Anêm language

The Anêm language is a language isolate spoken in five main villages along the northwestern coast of New Britain island, Papua New Guinea: Malasoŋo (where it is spoken alongside Bariai), Karaiai, Mosiliki, Pudêlîŋ, Atiatu (where it is spoken alongside Lusi) and Bolo (where it is spoken alongside a version of Aria). It is also spoken by small numbers of people, mostly of Anêm descent, scattered among the surrounding villages. There are two main dialects. Akiblîk, the dialect of Bolo was near functional extinction in 1982, the youngest speaker being about 35 years of age then. The main dialect is spoken in the other villages named above. There are about 550 speakers.

Anêm is an accusative language with unmarked subject-verb-object word order in plain statements. Yes/no questions are indicated with an intonation contour rather than alterations in word order. Negation (not, not yet, don't) and completive aspect (already) are indicated by modality markers which occur in clause-final position. Tense is not indicated directly. There are three distinctions of mood (realis, irrealis and hortative). Realis refers to something that has happened or is happening; irrealis refers to future tense and hypotheticals; and hortative (only in third persons) is used in commands.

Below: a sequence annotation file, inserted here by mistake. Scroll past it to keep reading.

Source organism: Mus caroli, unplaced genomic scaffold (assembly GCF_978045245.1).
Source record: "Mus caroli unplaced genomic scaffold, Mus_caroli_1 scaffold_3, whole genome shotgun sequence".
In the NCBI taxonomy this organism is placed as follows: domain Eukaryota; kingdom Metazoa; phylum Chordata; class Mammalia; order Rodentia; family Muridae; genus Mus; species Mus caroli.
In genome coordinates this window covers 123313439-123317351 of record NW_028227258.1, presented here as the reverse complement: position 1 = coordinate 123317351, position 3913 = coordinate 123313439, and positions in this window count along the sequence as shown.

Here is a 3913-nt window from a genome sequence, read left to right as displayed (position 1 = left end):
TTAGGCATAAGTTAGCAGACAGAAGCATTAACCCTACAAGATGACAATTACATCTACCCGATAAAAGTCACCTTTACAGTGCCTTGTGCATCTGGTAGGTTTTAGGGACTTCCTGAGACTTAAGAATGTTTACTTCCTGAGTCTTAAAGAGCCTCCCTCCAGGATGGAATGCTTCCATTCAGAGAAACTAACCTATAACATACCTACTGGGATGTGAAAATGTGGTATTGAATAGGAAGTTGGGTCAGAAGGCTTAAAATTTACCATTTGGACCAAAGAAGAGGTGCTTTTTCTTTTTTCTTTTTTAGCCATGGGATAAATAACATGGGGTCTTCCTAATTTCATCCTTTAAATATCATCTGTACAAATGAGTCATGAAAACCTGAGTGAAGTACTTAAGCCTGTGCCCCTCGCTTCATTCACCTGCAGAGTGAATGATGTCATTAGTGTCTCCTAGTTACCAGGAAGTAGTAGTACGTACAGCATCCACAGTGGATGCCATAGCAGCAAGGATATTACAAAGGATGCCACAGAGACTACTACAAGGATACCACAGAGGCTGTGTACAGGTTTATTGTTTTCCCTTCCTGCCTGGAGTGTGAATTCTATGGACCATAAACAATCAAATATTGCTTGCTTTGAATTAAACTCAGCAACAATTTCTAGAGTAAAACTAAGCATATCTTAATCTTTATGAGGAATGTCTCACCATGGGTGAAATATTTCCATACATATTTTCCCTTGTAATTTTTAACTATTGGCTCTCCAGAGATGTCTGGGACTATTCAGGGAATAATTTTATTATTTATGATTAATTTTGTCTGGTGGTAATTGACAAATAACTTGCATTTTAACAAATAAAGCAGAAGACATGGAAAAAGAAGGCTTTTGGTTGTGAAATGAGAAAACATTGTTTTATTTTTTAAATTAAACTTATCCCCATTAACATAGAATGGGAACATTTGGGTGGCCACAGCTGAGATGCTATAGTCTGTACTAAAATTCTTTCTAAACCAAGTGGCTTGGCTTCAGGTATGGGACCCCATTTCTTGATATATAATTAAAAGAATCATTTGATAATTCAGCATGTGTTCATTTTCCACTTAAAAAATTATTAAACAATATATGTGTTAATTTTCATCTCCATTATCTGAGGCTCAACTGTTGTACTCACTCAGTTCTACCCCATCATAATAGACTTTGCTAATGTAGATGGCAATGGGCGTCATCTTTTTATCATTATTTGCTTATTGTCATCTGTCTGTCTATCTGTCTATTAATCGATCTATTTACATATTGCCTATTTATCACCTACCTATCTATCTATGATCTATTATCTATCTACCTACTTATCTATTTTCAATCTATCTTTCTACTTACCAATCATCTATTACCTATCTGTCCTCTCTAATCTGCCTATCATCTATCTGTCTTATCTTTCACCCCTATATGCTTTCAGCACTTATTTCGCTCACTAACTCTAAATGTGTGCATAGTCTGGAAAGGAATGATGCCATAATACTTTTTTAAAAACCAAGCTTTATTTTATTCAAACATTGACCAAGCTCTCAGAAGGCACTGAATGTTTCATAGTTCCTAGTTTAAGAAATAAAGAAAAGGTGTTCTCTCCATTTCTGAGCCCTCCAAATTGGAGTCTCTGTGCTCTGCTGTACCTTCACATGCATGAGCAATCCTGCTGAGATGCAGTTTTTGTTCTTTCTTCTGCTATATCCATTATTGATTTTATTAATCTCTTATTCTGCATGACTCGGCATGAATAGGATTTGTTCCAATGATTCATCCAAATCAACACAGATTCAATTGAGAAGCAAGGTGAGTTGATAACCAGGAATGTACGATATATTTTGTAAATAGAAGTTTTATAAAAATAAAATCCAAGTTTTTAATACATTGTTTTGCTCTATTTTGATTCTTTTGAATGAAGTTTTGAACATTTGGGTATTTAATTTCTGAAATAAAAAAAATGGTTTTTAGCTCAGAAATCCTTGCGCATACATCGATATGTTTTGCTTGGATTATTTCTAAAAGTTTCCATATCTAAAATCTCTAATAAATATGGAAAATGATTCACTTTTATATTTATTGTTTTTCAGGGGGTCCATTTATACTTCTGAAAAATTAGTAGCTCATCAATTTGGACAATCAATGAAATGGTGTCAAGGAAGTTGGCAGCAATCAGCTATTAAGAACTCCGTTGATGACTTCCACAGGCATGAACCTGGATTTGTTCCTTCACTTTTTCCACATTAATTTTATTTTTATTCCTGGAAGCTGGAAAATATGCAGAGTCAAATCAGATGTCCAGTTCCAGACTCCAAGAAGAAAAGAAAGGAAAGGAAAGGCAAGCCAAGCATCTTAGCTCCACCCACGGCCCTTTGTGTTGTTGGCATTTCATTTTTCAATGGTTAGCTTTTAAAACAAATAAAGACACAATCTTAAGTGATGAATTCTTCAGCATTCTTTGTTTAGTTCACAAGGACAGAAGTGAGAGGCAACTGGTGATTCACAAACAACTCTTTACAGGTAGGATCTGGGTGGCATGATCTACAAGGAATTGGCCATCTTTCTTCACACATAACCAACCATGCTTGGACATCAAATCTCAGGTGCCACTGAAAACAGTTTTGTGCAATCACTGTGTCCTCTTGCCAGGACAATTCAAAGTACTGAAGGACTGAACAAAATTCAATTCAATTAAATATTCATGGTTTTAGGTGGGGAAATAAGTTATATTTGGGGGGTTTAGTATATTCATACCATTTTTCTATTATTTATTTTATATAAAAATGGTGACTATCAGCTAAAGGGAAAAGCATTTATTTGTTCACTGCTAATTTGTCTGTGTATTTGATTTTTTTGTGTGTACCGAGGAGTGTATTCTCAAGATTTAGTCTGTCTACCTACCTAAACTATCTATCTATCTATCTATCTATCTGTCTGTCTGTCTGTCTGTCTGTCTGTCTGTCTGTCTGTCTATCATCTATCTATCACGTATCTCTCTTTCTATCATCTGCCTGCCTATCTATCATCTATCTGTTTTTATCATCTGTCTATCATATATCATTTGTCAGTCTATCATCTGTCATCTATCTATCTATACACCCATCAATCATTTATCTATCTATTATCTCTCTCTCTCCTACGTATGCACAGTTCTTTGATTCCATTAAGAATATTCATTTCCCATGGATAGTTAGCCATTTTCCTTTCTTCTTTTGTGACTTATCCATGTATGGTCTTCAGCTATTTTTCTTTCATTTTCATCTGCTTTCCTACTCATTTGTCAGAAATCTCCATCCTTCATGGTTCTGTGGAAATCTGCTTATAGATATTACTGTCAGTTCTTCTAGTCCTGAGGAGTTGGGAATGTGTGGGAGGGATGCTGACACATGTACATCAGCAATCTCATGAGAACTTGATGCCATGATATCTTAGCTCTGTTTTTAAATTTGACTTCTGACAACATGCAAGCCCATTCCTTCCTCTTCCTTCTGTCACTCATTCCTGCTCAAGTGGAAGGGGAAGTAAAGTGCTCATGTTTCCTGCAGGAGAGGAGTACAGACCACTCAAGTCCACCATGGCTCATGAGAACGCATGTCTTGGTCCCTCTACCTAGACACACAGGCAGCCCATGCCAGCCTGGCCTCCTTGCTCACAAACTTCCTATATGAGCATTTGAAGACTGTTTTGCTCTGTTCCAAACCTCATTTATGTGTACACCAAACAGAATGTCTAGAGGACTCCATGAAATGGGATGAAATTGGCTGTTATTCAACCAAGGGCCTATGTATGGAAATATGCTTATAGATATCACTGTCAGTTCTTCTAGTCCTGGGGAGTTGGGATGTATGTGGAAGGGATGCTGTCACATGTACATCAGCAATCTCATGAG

• Transitive clauses showing subject-verb-object order:

Tita-nae  u-b-î               aba niak.
father-my realis.he-kill-them pig two
'My father killed two pigs.'

Aia-nae   i-sama-dî          uas.
mother-my realis.she-seek-it tobacco
'My mother is looking for some tobacco.'

  • Negative markers are clause final:

U-k          a-xî  nan?
realis.he-go to-it garden
'Did he go to the garden?'

U-k          a-xî  nan    mantu.
realis.he-go to-it garden not
'He didn't go to the garden.'

U-k          a-xî  nan    pmaga.
realis.he-go to-it garden not.yet
'He hasn't gone to the garden yet.'

Na-k          a-xî  nan    êbêl. to-it garden don't
'Don't go to the garden.'

o-k             a-xî  nan!
hortative.he-go to-it garden
"Let him go to the garden!'

Anêm nouns are distinguished syntactically for gender, masculine or feminine. Masculine nouns are followed by demonstratives or relative pronouns that begin with /l/ while feminine nouns are followed by demonstratives or relative pronouns that begin with /s/. In addition, both subject prefixes and some object suffixes agree in gender with the noun they refer to:

  • Masculine and feminine gender forms of demonstratives:

Doxa   lê    u-ko-lo.
person the.m realis.he-see-him
'The man saw him.'

Doxa   sê    i-ko-lo.
person the.f realis.she-see-him.
'The woman saw him.'

  • Gender agreement by subject prefix and object suffix:

Onu    lê    i-kê-lêm.
people the.m realis.they-see-her.
'The people saw her.'

It may be related to the Ata and Yélî Dnye isolates in a tentative Yele-West New Britain family.

Further information


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